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February 14th, 2007

Italian Auto Legends
Classis of Style and Design
By Michel Zumbrunn with text by
Richard Heseltine

Review by Pete Vack

US version, $49.95, Canada $69,95
Hardbound, 31.5 x 24 cm , 288 pages, 400 color photographs
Published by Merrell Publishing LTD, London
ISBN 1 85894 336 1
Order from Merrell Publishing

1939 Alfa 6C2500 by Touring.

The disposition of Michel Zumbrunn’s incredible photo collection, in the hands of and editor such as myself, would quickly become a battleground between an editor’s idealism and a publisher’s realism. Had I been given the pleasure to create a book based on a selection of Zumbrunn’s photos of Italian cars, I would have told my boss, a fictional publisher in this case, “We have got to do justice by these photos. We have got to create the ultimate work on the Italian automobile development and design. Let’s get historical photos from Franco Zagari, a complete history by Luigi Orsini, Tito Anselmi or perhaps Marcello Minerbi, or better yet several well known preferably Italian historians, comments from each of the great houses or representatives thereof, complete individual histories of the cars photographed, and do it right. Zumbrunn has provided us an opportunity to create a landmark work.”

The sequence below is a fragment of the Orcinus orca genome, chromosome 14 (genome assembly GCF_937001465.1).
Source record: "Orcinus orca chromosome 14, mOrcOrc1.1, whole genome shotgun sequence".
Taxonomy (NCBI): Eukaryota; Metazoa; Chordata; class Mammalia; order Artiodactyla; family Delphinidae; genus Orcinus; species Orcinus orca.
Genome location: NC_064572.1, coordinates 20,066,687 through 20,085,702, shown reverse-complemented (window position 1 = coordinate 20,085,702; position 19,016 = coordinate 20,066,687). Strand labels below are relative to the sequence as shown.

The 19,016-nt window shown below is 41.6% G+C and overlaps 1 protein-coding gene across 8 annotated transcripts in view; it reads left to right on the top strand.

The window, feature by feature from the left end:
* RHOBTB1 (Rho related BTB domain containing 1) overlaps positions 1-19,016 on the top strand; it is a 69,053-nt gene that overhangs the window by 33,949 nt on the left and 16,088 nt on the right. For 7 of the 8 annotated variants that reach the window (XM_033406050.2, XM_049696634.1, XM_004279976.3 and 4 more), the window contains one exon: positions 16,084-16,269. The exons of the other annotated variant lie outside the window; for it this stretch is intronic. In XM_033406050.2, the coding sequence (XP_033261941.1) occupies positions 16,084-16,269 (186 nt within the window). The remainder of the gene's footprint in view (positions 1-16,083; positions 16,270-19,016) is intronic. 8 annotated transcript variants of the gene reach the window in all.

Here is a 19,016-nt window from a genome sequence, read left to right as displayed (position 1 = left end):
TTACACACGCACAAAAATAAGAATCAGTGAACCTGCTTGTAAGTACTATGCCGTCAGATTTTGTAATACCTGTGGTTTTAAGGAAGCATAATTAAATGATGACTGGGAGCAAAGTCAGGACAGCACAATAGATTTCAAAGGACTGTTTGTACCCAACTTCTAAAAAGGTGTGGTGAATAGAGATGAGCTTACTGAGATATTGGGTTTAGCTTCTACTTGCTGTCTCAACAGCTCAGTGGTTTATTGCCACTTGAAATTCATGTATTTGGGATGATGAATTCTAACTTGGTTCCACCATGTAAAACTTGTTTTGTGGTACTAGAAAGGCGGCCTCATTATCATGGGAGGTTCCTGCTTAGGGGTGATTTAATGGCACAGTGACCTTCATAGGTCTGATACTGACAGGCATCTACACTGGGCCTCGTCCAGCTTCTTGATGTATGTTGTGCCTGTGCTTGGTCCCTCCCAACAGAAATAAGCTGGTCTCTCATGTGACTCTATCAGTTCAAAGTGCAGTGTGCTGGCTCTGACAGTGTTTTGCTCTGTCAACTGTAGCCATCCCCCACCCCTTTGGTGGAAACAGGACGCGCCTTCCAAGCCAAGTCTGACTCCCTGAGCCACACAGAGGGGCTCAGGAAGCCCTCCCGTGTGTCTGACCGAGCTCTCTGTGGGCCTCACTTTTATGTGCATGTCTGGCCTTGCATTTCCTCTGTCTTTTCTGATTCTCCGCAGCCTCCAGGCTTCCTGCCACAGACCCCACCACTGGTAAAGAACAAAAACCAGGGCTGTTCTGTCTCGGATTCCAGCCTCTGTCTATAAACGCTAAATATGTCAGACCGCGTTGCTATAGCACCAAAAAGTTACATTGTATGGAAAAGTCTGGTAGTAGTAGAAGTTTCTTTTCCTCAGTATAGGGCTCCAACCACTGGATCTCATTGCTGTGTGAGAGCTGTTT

Alas, our imaginary publisher has a tight budget, must pay the rent, write the salary checks, and at the same time make something called money while meeting deadlines. Therefore he would turn to our idealistic editor, and say deftly, without the slightest compunction, that such an effort at this time is out of the question. “We have, my dear man, an expert writer who will concoct a viable history, write relevant captions, and do so in a matter of weeks, for very few eros. The book will be published quickly and for maximum profit, with high quality at a very reasonable market price, and will not pretend to be an great work. And as much as Mr. Zumbrunn himself might like your noble idea, he would probably opt to get paid within a decade, six months for example, might be more suitable. Now get out of my office”. Of course the publisher would win, as they almost always do.